FOR IMMEDIATE RELEASE
USNG Data Source Available For Broad Range of Applications
Lewisville, TX (May 8, 2009) Â Companies today are being more and more pro-active regarding what information to keep or not in their centralized customer hub which is primarily being driven by compliance, privacy, and other pro-active business requirements like emergency preparedness.
â€œEmergency related data is becoming more and more mission critical, especially over the past ten years, and will continue to be as companies centralize all their master data sources from across the enterprise into a single customer hub. Â One key data attribute that should not be left off this list is the 9-digit, US National Grid (USNG) zone designatorâ€, according to Peter Benza, 25-year veteran of the information services industry.
The US National Grid (USNG) is one of the most popular nation grid systems to be adopted which provides a common reference system for both decision makers and first responders. Â Use of the USNG ensures a uniform grid mapping and positional reporting system for search and rescue, emergency planning, hazard mitigation, response, and other recovery activities. Â The USNG allows users to communicate in printed form (maps) vital information with reference to the USNG 9-digit (3-part) grid zone designator, square ID, and easting/northing grid coordinates. Â FEMA, DHS, National GeoSpatial Intelligence Agency, National Spatial Data Infrastructure (NSDI), and the Federal Geographic Data Committee all recognize and promote USNG as the nation preferred grid standard.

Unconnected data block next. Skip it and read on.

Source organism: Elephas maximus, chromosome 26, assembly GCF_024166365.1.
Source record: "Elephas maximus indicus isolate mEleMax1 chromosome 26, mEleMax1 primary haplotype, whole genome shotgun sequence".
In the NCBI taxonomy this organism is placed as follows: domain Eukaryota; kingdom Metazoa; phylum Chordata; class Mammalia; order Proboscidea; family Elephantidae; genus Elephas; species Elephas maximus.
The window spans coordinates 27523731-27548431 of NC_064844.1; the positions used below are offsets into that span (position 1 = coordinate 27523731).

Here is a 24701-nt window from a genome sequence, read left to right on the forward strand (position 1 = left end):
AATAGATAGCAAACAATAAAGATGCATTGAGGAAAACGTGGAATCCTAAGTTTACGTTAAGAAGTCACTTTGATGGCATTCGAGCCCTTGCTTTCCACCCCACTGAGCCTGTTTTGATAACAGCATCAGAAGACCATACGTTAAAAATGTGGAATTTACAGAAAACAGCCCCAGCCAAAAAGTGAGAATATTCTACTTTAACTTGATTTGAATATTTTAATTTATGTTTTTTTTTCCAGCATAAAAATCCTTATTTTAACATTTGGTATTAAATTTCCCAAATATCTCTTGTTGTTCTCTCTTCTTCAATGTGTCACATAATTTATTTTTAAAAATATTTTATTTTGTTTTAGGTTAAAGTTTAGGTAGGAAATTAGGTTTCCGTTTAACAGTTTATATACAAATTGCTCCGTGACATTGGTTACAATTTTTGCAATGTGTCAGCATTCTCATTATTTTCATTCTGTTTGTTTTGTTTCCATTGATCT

Peter Benza extended the usability of a USNG with the creation of two products: USNG-B and USNG-P. Â The website listed below (USNGdownload) provides users with an easy way to download USNG boundary (and point) files in shape file format with some added features.
Unique USNG-B and USNG-P Product Features:
Peter Benza has taken the USNG base files and completed for you most of the extra processing required too extend the use and readiness of the newly created USNG-B designators. Â These time-saving steps can be summarized as: converting to a geographic coordinate system (WGS84), merging multiple state files into a single state-tiled file, added a sequential/unique id to each state, calculated a center point for each 9-digit (1km) USNG zone designator and finally storing the x,y coordinates (longitude/latitude) in separate fields with 5dp degrees of precision for use in other spatial and non-spatial applications â€“ see USNG-P.